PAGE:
Have you ever looked in the mirror and thought to yourself, what is this hairstyle really doing for me? If it doesn’t make you feel beautiful, doesn’t flatter your face shape, and compliment your skin tone, you would probably change it. If something’s not making you feel good, confident, safe, in control, or happy – do something about it.
This goes for your employer-sponsored retirement plan, too. Do you love the advisor who manages it for you? Do they make you feel confident about your investment selections? Do they communicate to make sure you’re happy? Do they even know you? If not, it’s time to discover and review your options.
It’s widely unknown that even while you remain an active employee of your company, you’re sometimes allowed to move money from that 401(k) into your own self-directed retirement account. Why would want you to do this? If you want more control. If you want to choose a financial advisor you like and trust, have more investment options, and greater flexibility you might want to consider doing a rollover into an IRA. This doesn’t mean you have to close your 401(k) and stop receiving your employer’s match. Hell no! Take advantage of that as long as you’re working there. Never leave free money on the table. But what about the large lump sum of money you’ve accumulated over the years?
Aside from the match, you may get inside your 401(k), what is your 401(k) really doing for you? Is it providing virtually unlimited investment options? No; it’s most likely restricting you to 30 or 40 fund choices, if you’re lucky. Is it allowing you to choose the financial advisor who manages it? Probably not. We’d consider you fortunate if you had a personal relationship with him/her beyond the group meetings they host at your office the first Monday of each quarter. If you do have a great relationship with the advisor assigned to your company 401(k) plan and you feel you have plenty of good investment options, good for you!
Employer-sponsored plans such as 401(k) plans and 403(b) plans are excellent retirement savings tools. But don’t assume that just because you work for a company that’s providing the plan to you that it’s the best option for all of your retirement savings. Find out if you’re eligible for an in-service distribution. An in-service distribution is exactly what its name suggests: You’re still employed (in-service) and can distribute (rollover) a portion of your balance to an IRA without tax consequences. Of course, if you change jobs, you can absolutely roll over your full 401(k) balance into an IRA. If you have multiple 401(k)s from past jobs, consider consolidating into one IRA. This should make managing the investments easier, decrease the number of statements you get, and help to match the funds’ objectives with yours.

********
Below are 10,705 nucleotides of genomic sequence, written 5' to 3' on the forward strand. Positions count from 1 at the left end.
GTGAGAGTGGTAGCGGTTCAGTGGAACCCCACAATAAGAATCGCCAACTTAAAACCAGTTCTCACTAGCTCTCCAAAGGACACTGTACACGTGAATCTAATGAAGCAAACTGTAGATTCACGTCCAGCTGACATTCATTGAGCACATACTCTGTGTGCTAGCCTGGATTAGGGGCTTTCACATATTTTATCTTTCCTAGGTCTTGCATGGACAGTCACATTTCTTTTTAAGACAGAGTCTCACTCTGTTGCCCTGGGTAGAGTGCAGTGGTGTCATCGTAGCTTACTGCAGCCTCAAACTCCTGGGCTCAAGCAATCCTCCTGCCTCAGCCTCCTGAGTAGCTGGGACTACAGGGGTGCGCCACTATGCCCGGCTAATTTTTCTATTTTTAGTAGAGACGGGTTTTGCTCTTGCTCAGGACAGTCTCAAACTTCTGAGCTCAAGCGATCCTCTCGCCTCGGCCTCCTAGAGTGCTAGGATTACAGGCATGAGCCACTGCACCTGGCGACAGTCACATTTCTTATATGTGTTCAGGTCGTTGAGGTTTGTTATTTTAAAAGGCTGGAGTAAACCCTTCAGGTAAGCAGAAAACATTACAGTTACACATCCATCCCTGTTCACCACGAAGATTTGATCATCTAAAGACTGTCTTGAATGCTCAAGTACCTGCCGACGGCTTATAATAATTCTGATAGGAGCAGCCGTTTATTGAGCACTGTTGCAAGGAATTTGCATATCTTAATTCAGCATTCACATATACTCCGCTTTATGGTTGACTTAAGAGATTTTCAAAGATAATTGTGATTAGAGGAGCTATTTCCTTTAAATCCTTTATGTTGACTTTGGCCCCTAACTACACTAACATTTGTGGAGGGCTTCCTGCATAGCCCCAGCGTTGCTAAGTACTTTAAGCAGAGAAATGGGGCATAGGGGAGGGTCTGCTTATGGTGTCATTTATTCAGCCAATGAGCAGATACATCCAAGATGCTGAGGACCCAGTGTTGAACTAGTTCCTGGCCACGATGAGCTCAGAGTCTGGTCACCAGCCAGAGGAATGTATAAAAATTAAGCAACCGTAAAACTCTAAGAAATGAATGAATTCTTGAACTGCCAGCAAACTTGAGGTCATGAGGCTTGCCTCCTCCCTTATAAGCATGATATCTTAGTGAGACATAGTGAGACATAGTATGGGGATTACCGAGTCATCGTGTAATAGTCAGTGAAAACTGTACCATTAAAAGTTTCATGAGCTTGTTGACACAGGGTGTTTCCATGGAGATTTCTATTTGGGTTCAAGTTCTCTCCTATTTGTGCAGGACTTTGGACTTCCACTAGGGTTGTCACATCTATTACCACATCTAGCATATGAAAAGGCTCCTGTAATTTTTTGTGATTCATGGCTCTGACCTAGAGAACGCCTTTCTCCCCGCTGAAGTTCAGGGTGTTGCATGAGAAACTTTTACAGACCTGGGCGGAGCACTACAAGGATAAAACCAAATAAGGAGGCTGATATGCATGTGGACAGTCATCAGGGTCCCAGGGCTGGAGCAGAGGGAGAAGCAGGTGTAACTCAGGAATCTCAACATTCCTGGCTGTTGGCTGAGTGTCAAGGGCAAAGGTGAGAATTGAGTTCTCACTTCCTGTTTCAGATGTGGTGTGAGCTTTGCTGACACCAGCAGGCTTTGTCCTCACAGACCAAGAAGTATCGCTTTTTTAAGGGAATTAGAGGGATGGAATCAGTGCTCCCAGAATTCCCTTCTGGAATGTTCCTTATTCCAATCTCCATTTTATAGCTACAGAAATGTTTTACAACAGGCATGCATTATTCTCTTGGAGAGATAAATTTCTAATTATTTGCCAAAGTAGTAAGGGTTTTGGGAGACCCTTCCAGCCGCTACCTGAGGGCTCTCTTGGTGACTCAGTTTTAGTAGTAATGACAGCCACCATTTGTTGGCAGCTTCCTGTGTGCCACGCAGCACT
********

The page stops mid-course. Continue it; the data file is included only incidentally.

Leaving your 401(k) alone might be fine, too. Whether in a 401(k) through work or in your own IRA, your investments will receive the same tax treatment. But do keep in mind the potential advantages to moving the money out:
- More investment options such as funds in sectors not available inside your plan
- Work with any advisor you want
- Access insurance for your investments to provide things such as future income or downside principal protection
- The option to add a death benefit for your beneficiaries that could enable them to avoid probate
It’s your life and it’s your money. Make sure it’s doing all it can do for you. After all, the more money you can build up for your retirement, the less likely you’ll need to cut back your lifestyle (and cut your own hair) when you’re retired.
Investing involves risk including the potential loss of principal. No investment strategy can guarantee a profit or protect against loss in periods of declining values. Please note that individual situations can vary. Therefore, the information presented here should only be relied upon when coordinated with individual professional advice.
Please consult with a professional regarding possible fees and charges by your 401k plan sponsor before moving assets. As each individual’s tax situation is different, take time to consider all the facts and consult with your tax advisor before initiating a rollover. Distributions received before age 59 1/2 are subject to an early distribution penalty of 10% additional tax unless an exception applies. This information is not intended to be a substitute for specific individualized tax, legal, or estate planning advice